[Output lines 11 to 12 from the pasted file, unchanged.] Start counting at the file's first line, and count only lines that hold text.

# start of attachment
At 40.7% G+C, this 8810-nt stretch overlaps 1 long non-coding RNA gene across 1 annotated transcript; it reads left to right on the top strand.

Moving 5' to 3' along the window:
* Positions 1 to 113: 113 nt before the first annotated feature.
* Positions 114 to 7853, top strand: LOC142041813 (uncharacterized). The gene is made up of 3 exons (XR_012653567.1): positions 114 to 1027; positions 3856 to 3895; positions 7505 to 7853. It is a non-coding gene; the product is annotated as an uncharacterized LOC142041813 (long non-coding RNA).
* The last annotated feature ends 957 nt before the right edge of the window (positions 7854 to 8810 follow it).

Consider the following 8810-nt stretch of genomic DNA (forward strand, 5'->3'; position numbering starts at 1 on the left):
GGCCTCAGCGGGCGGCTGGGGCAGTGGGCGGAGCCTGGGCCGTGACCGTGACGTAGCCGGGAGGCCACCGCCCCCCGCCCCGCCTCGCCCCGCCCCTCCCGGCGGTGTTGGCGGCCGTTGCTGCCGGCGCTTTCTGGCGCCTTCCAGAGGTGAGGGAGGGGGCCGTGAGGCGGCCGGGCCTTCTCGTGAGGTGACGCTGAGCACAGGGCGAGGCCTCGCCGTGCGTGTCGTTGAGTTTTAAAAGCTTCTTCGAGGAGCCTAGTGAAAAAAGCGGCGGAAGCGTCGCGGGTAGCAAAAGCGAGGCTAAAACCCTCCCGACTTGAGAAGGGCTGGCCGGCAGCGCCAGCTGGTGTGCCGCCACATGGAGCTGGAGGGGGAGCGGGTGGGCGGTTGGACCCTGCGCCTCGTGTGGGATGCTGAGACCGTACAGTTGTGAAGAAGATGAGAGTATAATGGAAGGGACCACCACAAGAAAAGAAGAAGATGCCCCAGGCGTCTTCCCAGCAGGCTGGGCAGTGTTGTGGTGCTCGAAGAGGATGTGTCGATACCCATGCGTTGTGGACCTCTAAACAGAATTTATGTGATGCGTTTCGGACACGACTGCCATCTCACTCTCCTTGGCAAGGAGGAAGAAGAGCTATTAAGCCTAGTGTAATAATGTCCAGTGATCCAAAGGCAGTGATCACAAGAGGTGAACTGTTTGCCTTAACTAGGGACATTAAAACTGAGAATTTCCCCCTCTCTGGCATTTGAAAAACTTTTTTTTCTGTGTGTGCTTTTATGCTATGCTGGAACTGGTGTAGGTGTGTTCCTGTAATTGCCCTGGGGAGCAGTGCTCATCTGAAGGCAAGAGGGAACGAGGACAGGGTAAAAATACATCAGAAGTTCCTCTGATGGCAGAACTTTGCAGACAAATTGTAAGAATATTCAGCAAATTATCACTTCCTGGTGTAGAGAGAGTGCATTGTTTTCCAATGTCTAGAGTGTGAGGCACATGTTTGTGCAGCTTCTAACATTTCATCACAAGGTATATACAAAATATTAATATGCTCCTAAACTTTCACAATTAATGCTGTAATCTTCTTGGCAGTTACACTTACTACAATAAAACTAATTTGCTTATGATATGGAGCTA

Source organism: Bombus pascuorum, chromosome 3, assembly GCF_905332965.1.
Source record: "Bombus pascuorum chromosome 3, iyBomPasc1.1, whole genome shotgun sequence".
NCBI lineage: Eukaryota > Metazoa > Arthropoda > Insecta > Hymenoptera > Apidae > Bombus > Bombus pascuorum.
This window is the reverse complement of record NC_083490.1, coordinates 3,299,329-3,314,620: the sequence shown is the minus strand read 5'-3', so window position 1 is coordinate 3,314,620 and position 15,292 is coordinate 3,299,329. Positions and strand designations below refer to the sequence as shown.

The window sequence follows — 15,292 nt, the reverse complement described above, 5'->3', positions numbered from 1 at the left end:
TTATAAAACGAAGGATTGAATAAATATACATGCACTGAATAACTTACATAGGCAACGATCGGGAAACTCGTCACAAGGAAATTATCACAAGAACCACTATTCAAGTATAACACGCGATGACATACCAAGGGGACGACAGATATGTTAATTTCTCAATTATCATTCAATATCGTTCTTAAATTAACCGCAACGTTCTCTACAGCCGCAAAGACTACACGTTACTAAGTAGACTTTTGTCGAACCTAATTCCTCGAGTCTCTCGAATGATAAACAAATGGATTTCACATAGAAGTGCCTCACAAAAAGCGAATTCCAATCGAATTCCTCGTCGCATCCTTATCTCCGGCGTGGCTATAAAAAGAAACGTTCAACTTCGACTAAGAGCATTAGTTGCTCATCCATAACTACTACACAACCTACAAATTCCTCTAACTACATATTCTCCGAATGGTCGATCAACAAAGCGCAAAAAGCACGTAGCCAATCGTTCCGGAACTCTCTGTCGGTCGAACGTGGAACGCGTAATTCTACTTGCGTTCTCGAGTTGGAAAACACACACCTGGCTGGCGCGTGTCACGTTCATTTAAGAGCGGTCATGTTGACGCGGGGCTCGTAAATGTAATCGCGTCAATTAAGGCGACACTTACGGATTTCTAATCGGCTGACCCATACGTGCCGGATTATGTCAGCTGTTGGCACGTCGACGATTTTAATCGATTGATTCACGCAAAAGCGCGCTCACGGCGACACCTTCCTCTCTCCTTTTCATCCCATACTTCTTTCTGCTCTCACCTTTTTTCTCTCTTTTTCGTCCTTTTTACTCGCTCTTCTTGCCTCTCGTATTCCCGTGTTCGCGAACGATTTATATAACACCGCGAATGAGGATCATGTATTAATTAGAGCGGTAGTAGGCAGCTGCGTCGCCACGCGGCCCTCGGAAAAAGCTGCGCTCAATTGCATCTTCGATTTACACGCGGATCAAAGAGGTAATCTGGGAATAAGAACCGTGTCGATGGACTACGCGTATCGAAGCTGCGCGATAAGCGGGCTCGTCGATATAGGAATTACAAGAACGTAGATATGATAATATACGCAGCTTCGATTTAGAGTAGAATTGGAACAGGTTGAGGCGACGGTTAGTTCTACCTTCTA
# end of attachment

This window is the reverse complement of record NC_083490.1, coordinates 3,299,329-3,314,620: the sequence shown is the minus strand read 5'-3', so window position 1 is coordinate 3,314,620 and position 15,292 is coordinate 3,299,329. Positions and strand designations below refer to the sequence as shown.

The window sequence follows — 15,292 nt, the reverse complement described above, 5'->3', positions numbered from 1 at the left end: